Land Management Training for America's Fastest Growing Farmer Group
In recent decades, the United States has seen a new migration—from urban centers to cities’ verdant fringes. Modern-day homesteaders are settling on relatively small plots carved from larger-acreage farms and ranches—a trend borne out by the 2007 Census of Agriculture, which showed that from 1997 to 2007 the amount of land occupied by farms of less than 50 acres grew an impressive 46 percent.
But owning land does not always mean knowing the land—and how to manage it properly. That is where Living on the Land comes in. The SARE-funded curriculum, one of the most comprehensive and adaptable tools of its kind, is being used across the country to train natural resource professionals to, in turn, teach new stewards of the land how to care for their soil, air and water while maximizing the land’s value.
The curriculum has proven highly effective: For example, of the 240 landowners in Oregon’s Willamette River Basin who have taken Living on the Land classes since 2006, 91 percent went on to implement at least one new land management practice, 61 percent at least three practices, and 89 percent shared how-to information with neighbors. Practices included protecting riparian buffers, testing soil to avoid over-applying fertilizer, managing invasive weeds and composting livestock manure.
To date, natural resource educators in 42 states have requested more than 2,000 copies of the curriculum. “Educators are hungry for the materials. They really want to know how to use this stuff successfully,” says University of Nevada water quality specialist Susan Donaldson, who produced the curriculum.
Did You Know?
From 1997 to 2007, the number of U.S. farms less than 50 acres in size increased 16 percent, while the number of farms 50 acres or more fell by 9 percent. In 2007, farms of less than 50 acres accounted for 17 million acres, an increase of 5.4 million acres—or 46 percent—from 1997.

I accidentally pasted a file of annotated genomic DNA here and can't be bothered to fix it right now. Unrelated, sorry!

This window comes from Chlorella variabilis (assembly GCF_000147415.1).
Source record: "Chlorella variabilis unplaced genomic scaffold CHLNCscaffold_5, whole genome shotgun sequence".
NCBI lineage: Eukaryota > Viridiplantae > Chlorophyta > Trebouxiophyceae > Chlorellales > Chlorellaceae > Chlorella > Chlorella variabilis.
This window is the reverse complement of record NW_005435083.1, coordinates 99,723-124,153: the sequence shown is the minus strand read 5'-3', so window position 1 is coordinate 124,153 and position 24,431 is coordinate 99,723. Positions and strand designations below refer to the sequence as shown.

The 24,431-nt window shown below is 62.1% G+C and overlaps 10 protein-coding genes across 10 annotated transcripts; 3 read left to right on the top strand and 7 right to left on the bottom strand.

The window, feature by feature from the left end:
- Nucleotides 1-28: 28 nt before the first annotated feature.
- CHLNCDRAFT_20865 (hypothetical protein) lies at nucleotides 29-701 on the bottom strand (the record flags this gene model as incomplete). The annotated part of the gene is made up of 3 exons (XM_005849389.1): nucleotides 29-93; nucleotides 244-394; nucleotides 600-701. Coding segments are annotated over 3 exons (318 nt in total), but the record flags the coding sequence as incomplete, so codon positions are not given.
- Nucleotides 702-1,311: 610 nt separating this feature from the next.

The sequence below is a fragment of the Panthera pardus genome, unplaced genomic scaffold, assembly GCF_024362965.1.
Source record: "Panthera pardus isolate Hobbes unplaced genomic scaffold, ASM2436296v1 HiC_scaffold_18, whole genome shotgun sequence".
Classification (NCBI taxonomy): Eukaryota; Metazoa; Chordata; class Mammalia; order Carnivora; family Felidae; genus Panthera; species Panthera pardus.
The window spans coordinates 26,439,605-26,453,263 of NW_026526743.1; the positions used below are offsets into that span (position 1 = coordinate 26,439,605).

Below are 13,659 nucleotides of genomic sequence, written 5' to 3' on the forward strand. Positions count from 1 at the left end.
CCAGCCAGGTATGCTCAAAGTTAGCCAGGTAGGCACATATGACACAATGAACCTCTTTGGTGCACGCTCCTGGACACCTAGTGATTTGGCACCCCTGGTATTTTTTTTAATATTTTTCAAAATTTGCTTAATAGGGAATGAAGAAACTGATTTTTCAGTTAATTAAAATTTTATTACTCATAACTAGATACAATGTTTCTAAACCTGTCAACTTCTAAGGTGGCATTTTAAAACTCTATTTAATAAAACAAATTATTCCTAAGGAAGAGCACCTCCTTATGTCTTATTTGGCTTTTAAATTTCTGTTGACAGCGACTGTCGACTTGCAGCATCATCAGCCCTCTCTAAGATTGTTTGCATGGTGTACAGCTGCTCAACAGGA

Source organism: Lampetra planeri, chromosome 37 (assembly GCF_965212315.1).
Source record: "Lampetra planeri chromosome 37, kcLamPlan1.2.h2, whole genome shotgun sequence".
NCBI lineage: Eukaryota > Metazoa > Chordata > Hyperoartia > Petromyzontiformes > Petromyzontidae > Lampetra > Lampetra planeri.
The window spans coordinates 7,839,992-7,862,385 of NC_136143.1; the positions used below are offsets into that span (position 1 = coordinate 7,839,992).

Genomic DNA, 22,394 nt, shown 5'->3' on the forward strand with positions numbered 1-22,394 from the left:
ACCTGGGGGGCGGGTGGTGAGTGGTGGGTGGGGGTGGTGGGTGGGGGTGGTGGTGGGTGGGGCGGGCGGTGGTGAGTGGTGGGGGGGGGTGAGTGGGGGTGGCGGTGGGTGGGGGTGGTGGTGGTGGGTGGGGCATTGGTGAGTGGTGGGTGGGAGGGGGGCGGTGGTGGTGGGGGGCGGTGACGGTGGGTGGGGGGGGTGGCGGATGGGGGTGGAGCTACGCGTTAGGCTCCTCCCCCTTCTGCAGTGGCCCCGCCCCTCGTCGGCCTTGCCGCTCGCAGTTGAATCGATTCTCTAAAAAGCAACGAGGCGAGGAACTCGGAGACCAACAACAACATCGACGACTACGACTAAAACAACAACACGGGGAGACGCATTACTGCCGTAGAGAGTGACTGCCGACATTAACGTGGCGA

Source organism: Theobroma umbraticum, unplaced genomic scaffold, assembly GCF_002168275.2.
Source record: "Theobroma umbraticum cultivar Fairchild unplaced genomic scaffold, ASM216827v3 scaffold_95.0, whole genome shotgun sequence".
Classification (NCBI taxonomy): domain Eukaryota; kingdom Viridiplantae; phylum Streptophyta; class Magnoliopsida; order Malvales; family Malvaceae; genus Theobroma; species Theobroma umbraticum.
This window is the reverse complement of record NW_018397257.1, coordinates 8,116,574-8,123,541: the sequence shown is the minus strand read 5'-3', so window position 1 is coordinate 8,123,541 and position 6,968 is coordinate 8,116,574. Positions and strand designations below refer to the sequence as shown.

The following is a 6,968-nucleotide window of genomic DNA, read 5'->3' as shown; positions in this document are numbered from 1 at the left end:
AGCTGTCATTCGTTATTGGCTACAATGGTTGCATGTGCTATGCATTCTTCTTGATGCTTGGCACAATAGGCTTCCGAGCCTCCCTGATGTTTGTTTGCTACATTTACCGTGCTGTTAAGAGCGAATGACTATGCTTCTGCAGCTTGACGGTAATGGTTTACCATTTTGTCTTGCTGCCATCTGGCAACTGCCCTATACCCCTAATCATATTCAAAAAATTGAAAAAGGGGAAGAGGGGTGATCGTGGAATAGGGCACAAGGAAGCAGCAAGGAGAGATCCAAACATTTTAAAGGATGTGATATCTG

(2007 USDA Census of Agriculture)
Donaldson, who has done small-acreage programming for Nevada extension since 1994, saw a growing need: The “exurban” demographic was on the rise with few resources to guide its stewardship of the land. In 1999, she and natural resources professionals from eight western states used a SARE grant to create Living on the Land and accompanying workshops.
Along with a teacher’s manual, online resources and other materials, Living on the Land now includes 23 lessons on eight topics that relate to goal-setting, soil and water quality, managing pastures and protecting wildlife. A 2006 SARE grant was used to add lessons on wildfire control and entrepreneurship, and to expand outreach.
The entire curriculum is 2,400 pages long, but according to its users, it remains a flexible tool. The teacher’s manual encourages educators to choose locale-specific lessons, insert their own photographs and statistics, and list local resources.
Melissa Fery, the Oregon State University Extension Service agent who organizes the Willamette River Basin classes, has gotten her results using only about half the curriculum. “A great thing about it is that you can take bits and pieces that make sense for your area without feeling obligated to complete the whole thing,” she says.
Want more information? See the related SARE grant(s) EW99-003, Living on the Land: Teaching Small Acreage Owners to Conserve Their Natural Resources , and EW06-001, Living on the Land Curriculum Expansion and Instructor Trainings .
How to order
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